Status Report

NASA Mars Picture of the Day: Peering Into A Cerberus Fossae Trough

By SpaceRef Editor
December 16, 2003
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NASA/JPL/Malin Space Science Systems

The Cerberus Fossae are a series of long troughs and
cracks that run southeastward from the Elysium volcanic region.
This Mars Global Surveyor (MGS) Mars Orbiter Camera (MOC)
picture shows a view looking down into two of the troughs.
Dark specks in the troughs are boulders that
have come loose from the walls and rolled to a stop on
the floors. In recent years, some Mars scientists have
speculated that the Cerberus Fossae troughs were the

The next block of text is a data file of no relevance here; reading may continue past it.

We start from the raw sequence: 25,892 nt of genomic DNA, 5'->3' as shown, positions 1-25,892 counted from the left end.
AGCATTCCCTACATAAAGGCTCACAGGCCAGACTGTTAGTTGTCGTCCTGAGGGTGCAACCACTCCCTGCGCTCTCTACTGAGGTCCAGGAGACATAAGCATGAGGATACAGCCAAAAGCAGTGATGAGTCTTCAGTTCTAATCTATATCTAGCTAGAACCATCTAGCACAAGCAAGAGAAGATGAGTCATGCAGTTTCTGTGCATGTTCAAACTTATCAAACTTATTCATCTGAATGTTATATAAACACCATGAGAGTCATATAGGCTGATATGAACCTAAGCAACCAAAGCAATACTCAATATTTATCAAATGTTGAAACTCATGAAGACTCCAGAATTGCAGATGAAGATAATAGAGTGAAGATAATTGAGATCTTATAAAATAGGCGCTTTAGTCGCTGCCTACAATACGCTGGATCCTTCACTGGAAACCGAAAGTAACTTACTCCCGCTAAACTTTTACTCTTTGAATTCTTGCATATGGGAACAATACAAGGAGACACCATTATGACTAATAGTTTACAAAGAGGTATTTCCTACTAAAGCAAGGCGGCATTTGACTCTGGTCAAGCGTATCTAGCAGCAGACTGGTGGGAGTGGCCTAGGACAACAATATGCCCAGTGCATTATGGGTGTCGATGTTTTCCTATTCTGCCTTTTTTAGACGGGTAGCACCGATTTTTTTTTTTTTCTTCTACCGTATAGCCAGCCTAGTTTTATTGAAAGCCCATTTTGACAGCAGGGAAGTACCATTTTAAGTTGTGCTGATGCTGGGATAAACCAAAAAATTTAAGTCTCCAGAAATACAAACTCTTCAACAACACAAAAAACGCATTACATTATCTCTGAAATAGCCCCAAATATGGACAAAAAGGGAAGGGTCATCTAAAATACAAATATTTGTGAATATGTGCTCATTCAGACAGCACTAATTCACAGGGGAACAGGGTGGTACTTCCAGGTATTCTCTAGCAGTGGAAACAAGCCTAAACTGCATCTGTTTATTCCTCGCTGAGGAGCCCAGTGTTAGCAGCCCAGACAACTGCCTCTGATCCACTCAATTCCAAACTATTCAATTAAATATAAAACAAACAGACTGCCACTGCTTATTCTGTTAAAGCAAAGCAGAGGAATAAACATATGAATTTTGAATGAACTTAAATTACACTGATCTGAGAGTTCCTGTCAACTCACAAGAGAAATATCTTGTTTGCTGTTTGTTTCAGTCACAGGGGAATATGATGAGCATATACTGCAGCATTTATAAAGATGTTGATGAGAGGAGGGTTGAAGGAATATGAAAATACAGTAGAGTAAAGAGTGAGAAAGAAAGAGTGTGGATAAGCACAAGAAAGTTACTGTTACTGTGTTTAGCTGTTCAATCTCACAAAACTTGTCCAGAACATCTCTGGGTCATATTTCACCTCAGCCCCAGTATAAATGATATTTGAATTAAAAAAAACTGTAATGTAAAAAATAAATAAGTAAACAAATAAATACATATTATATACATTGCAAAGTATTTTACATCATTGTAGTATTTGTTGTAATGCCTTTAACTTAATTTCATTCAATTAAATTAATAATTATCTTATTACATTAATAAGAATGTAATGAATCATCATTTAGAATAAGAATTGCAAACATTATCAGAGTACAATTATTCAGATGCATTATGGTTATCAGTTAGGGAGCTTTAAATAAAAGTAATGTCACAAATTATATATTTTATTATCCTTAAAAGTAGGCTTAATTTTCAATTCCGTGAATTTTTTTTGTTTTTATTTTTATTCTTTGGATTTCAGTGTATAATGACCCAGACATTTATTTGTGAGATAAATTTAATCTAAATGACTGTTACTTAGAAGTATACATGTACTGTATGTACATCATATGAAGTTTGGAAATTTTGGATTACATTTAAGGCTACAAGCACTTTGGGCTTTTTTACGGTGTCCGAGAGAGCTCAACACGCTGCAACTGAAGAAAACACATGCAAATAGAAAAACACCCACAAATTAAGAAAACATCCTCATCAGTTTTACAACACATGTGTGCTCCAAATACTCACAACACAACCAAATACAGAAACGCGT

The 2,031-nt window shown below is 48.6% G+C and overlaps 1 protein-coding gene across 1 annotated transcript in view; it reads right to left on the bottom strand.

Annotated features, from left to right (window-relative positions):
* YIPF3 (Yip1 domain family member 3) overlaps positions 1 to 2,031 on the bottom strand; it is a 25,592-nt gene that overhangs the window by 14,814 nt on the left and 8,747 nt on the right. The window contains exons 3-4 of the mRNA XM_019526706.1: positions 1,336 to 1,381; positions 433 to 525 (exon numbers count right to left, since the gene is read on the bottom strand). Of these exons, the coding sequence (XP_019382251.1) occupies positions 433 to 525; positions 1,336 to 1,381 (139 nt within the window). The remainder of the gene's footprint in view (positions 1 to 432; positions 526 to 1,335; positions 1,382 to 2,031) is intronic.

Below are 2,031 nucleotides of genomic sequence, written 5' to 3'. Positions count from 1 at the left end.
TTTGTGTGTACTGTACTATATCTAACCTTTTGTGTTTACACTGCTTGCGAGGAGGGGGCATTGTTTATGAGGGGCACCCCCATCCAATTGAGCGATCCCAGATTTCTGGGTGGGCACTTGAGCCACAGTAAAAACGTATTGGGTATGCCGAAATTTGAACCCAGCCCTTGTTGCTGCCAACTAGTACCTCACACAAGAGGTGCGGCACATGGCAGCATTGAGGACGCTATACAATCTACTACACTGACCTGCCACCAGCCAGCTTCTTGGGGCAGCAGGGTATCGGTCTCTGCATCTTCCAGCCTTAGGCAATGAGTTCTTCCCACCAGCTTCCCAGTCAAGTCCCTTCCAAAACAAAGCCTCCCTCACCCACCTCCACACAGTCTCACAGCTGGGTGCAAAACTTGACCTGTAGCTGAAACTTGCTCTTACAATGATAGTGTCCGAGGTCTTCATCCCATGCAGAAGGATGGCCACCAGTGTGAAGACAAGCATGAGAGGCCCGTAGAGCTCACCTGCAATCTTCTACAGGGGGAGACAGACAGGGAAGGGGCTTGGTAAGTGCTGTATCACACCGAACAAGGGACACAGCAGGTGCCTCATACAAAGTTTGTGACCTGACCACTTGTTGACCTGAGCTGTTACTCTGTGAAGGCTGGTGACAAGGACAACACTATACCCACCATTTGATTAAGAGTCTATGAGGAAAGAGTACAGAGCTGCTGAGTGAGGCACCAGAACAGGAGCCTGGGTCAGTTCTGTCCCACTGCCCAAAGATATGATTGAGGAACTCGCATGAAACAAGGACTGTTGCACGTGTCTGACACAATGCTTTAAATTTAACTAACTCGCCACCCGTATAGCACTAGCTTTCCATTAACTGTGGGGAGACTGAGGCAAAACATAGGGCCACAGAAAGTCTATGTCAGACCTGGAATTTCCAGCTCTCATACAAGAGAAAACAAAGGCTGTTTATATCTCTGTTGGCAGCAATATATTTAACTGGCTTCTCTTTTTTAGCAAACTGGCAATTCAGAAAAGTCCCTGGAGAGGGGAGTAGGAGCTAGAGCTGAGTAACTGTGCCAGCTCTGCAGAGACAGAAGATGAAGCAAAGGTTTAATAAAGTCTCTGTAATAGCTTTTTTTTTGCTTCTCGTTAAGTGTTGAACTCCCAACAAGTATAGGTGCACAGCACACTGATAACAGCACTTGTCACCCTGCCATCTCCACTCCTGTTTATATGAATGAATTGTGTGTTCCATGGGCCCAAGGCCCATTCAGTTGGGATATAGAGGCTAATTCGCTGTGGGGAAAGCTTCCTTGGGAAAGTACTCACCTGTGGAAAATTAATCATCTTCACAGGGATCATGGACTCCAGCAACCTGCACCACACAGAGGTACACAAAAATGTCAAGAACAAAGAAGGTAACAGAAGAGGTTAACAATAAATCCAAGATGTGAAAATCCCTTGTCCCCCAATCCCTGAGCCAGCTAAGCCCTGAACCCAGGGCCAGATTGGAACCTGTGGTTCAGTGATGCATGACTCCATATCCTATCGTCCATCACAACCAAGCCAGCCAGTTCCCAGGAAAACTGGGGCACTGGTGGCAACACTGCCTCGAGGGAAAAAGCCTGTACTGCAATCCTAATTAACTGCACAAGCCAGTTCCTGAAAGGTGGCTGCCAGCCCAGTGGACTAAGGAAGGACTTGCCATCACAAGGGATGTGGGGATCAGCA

source of volcanic eruptions, and perhaps also the source
of water that produced catastrophic floods. However, no
evidence for either process is found at this particular location.
The picture is located near 10.1°N, 202.0°W. The image
covers an area 3 km (1.9 mi) wide;
sunlight illuminates the scene from the lower left.

Malin Space Science Systems and the California Institute of Technology
built the MOC using spare hardware from the Mars Observer mission.
MSSS operates the camera from its facilities in San Diego, California.
The Jet Propulsion Laboratory’s Mars Surveyor Operations Project
operates the Mars Global Surveyor spacecraft with its industrial
partner, Lockheed Martin Astronautics, from facilities in Pasadena,
California and Denver, Colorado.

SpaceRef staff editor.